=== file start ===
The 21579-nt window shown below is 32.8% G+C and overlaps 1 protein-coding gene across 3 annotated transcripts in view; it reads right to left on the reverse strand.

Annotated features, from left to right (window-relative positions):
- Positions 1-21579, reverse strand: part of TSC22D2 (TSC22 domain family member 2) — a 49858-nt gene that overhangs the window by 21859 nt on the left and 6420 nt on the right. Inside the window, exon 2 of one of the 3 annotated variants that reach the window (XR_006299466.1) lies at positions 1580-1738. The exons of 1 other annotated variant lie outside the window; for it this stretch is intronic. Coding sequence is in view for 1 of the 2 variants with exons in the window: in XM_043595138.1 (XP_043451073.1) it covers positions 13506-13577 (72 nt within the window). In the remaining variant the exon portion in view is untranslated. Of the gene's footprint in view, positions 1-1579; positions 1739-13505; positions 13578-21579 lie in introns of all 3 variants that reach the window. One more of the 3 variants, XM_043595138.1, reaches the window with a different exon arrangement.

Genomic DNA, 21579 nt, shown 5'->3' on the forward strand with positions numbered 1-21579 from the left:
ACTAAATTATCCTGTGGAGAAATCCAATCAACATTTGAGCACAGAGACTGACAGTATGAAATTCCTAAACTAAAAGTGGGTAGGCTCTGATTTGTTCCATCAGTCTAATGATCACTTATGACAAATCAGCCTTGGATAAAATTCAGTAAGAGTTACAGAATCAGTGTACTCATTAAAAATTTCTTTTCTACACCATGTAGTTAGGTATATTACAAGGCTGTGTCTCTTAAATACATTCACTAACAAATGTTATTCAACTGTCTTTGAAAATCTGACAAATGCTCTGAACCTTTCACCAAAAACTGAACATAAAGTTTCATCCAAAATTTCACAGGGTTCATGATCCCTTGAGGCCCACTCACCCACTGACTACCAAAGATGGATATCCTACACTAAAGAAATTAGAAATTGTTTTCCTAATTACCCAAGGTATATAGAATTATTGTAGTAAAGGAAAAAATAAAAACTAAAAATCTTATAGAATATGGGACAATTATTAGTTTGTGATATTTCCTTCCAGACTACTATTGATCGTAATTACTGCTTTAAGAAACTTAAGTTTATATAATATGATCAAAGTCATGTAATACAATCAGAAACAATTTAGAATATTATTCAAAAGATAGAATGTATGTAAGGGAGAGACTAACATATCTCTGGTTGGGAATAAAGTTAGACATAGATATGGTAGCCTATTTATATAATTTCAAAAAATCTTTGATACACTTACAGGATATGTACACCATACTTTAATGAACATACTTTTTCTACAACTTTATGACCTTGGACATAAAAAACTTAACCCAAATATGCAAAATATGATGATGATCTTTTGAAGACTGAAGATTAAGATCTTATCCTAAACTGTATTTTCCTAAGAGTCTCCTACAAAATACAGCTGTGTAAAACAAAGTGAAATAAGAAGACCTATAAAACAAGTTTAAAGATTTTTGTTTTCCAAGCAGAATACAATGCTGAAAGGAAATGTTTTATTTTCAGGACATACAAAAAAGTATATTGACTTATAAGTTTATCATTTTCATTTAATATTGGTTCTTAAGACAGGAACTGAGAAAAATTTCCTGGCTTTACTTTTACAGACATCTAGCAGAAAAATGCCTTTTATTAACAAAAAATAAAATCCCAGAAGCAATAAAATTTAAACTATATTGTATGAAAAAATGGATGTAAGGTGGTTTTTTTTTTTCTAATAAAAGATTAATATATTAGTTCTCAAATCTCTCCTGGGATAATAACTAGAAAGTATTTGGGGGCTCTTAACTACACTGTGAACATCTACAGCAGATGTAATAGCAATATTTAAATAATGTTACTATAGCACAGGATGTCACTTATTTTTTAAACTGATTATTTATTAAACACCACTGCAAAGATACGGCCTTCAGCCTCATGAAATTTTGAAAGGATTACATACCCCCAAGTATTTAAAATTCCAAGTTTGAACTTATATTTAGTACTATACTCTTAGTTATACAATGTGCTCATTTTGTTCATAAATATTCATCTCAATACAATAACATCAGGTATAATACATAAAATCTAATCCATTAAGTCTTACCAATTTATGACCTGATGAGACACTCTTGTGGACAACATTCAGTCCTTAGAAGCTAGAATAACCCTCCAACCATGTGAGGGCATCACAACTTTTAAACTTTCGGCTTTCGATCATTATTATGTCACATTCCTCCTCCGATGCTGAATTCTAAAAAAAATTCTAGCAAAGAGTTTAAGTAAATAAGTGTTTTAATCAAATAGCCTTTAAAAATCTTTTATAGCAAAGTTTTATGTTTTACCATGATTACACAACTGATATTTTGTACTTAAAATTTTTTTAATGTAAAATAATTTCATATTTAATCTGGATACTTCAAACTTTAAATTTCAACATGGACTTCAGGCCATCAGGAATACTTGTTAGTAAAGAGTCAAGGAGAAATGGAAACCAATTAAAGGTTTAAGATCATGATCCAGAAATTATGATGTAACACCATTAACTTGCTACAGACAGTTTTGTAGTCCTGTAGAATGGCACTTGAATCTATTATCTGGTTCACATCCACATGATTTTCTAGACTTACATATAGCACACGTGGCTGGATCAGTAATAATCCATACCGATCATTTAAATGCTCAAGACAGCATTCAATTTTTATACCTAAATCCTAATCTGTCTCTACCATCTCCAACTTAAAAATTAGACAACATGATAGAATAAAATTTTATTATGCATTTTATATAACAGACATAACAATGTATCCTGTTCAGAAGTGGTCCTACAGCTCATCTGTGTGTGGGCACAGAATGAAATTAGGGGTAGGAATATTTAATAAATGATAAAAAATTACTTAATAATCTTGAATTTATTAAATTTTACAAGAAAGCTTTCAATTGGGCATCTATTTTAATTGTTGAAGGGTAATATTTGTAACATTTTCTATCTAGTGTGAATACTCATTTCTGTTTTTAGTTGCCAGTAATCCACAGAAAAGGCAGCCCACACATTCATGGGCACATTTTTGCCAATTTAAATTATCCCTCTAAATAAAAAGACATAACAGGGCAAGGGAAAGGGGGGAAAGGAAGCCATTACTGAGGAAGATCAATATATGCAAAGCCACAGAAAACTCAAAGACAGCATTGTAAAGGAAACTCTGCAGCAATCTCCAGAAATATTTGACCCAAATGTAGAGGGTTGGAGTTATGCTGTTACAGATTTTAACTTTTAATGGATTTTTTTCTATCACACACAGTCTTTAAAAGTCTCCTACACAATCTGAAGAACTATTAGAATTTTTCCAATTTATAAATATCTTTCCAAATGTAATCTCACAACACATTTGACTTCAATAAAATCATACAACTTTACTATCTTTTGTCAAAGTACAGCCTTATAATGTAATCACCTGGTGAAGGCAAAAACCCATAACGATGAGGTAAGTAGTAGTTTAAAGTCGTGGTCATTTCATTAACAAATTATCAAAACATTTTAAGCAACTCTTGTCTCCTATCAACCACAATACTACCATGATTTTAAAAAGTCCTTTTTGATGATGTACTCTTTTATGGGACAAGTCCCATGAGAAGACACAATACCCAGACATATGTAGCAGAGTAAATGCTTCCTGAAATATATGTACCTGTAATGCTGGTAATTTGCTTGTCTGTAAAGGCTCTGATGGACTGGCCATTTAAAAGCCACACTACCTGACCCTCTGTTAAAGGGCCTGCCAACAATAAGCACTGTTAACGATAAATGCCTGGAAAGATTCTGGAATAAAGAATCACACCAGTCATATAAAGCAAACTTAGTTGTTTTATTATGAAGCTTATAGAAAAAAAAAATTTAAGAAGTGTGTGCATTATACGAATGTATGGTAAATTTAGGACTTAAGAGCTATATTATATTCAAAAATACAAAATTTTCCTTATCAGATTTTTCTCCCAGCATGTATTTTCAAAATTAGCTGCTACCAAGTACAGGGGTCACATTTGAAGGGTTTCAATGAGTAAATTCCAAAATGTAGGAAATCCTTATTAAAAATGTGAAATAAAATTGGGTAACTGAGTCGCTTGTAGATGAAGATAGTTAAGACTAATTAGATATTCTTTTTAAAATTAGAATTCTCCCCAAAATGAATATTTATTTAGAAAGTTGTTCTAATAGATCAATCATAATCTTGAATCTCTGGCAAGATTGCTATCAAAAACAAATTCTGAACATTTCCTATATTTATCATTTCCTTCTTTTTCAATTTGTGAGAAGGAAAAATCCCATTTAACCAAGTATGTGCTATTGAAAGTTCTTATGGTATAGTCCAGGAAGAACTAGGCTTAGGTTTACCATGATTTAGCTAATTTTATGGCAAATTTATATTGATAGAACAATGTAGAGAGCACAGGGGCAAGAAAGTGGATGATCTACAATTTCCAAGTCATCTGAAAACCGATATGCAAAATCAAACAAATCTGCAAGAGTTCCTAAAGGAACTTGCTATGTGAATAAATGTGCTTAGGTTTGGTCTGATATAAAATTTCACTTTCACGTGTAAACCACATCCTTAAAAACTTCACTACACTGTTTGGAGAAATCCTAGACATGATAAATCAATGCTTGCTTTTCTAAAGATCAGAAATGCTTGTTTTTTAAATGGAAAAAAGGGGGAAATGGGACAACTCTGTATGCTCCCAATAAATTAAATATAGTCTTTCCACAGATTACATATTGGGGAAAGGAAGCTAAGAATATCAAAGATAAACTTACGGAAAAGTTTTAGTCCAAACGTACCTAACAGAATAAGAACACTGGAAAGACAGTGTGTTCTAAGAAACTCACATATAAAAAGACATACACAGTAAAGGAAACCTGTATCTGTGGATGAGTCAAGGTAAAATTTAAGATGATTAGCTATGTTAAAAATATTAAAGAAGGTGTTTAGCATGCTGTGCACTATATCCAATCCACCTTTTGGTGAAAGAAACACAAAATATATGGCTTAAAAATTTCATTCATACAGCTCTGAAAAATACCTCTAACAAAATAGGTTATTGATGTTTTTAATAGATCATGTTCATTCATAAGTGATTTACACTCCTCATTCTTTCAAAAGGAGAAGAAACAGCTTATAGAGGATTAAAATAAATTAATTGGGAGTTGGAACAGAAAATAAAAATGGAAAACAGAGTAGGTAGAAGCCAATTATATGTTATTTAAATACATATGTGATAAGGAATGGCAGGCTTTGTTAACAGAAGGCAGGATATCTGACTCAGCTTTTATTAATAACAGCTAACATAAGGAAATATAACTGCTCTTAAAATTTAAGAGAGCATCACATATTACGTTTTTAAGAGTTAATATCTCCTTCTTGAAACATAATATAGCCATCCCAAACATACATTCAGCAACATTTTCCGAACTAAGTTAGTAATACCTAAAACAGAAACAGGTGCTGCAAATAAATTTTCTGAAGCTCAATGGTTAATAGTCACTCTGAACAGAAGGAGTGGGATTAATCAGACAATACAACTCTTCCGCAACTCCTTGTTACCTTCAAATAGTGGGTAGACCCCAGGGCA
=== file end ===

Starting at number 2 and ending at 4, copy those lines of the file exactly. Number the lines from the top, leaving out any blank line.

Annotated features, from left to right (window-relative positions):
- Positions 1-21579, reverse strand: part of TSC22D2 (TSC22 domain family member 2) — a 49858-nt gene that overhangs the window by 21859 nt on the left and 6420 nt on the right. Inside the window, exon 2 of one of the 3 annotated variants that reach the window (XR_006299466.1) lies at positions 1580-1738. The exons of 1 other annotated variant lie outside the window; for it this stretch is intronic. Coding sequence is in view for 1 of the 2 variants with exons in the window: in XM_043595138.1 (XP_043451073.1) it covers positions 13506-13577 (72 nt within the window). In the remaining variant the exon portion in view is untranslated. Of the gene's footprint in view, positions 1-1579; positions 1739-13505; positions 13578-21579 lie in introns of all 3 variants that reach the window. One more of the 3 variants, XM_043595138.1, reaches the window with a different exon arrangement.

Genomic DNA, 21579 nt, shown 5'->3' on the forward strand with positions numbered 1-21579 from the left: